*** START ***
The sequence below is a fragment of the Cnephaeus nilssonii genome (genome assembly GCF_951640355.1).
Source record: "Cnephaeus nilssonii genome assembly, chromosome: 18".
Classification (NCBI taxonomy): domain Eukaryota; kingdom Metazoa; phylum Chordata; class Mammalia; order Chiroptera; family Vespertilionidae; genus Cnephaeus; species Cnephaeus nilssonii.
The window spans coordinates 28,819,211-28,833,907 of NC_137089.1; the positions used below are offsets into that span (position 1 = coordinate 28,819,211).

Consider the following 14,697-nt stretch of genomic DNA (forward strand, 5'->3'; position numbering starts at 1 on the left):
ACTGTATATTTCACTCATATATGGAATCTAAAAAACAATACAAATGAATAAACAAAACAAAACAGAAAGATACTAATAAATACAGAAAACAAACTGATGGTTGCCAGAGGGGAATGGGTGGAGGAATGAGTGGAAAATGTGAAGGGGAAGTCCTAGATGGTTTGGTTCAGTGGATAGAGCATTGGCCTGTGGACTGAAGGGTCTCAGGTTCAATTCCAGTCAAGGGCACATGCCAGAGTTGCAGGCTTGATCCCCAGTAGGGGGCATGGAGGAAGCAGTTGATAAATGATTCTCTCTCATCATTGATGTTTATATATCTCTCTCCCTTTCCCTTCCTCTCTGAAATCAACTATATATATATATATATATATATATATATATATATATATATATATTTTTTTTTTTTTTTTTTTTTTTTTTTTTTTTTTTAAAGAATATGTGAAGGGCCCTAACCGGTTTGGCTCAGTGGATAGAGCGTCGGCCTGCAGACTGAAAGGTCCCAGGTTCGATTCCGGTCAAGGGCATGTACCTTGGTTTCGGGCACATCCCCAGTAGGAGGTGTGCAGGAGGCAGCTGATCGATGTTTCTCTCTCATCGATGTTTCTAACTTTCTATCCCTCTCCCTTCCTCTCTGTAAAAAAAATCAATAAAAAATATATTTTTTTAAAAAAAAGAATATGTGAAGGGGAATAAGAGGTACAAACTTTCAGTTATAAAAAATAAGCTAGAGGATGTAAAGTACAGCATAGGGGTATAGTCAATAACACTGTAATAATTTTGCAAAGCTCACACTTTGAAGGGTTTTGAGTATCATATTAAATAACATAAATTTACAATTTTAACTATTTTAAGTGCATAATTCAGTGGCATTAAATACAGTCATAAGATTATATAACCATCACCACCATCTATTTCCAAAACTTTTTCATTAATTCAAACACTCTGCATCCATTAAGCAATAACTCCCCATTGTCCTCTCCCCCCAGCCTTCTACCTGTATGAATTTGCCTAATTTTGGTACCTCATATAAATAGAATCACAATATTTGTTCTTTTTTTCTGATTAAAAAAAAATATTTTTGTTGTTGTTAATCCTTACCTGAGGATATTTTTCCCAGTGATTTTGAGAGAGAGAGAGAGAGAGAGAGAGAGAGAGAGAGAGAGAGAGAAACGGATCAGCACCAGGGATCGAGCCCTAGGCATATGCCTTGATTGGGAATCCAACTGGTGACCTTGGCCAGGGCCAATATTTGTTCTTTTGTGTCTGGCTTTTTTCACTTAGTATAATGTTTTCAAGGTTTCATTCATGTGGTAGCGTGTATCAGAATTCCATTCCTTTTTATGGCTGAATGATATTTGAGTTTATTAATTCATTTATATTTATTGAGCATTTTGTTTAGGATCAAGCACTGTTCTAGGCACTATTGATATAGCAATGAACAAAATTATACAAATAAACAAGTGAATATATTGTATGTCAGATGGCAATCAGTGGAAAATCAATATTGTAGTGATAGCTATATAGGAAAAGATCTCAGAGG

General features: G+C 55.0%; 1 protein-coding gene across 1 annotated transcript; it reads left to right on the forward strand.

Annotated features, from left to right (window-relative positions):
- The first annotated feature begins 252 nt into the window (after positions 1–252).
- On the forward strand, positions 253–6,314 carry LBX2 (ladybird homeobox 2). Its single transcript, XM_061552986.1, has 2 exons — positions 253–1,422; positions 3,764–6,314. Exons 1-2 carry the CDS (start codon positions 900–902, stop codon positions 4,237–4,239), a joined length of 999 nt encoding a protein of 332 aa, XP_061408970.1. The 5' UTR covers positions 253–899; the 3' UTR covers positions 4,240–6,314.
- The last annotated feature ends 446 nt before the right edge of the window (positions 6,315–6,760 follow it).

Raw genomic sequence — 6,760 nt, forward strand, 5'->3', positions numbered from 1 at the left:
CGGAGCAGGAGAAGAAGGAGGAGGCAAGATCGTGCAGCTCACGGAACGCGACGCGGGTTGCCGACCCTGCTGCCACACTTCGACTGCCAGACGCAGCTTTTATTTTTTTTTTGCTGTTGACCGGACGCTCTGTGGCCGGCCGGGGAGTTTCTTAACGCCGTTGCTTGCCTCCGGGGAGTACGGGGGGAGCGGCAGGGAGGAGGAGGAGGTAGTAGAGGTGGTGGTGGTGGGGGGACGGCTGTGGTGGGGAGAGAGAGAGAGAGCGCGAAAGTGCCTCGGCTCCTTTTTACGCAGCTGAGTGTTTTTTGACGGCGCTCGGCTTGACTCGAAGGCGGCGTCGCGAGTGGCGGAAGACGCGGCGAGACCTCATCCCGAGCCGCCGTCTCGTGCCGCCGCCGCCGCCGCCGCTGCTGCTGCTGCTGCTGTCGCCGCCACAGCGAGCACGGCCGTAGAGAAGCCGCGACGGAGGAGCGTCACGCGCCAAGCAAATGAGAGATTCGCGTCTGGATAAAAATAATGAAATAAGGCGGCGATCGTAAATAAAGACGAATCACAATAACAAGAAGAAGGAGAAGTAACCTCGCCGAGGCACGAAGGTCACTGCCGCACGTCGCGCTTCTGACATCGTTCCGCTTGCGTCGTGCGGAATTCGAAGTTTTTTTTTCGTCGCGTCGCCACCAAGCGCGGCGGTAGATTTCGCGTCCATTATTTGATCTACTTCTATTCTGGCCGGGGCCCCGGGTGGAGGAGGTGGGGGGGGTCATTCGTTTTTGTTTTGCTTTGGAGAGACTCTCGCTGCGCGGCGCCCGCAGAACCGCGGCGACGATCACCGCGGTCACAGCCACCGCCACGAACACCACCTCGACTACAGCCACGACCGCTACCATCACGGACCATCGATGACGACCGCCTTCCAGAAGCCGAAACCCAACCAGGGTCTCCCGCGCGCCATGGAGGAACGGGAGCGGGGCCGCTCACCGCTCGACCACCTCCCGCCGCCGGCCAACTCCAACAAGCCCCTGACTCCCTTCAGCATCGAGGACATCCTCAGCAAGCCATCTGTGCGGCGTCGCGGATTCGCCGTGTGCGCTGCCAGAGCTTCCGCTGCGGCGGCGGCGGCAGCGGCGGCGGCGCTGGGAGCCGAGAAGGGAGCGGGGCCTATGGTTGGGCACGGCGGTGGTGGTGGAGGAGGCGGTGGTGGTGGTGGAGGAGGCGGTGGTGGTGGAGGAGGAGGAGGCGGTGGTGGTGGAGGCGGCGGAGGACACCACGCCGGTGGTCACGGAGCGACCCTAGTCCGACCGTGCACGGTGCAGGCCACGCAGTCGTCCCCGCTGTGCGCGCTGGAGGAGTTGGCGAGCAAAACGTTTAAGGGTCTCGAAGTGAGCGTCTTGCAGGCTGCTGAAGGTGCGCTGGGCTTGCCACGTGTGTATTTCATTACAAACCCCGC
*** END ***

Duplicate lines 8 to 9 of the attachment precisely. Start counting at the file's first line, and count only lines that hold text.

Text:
Annotated features, from left to right (window-relative positions):
- The first annotated feature begins 252 nt into the window (after positions 1–252).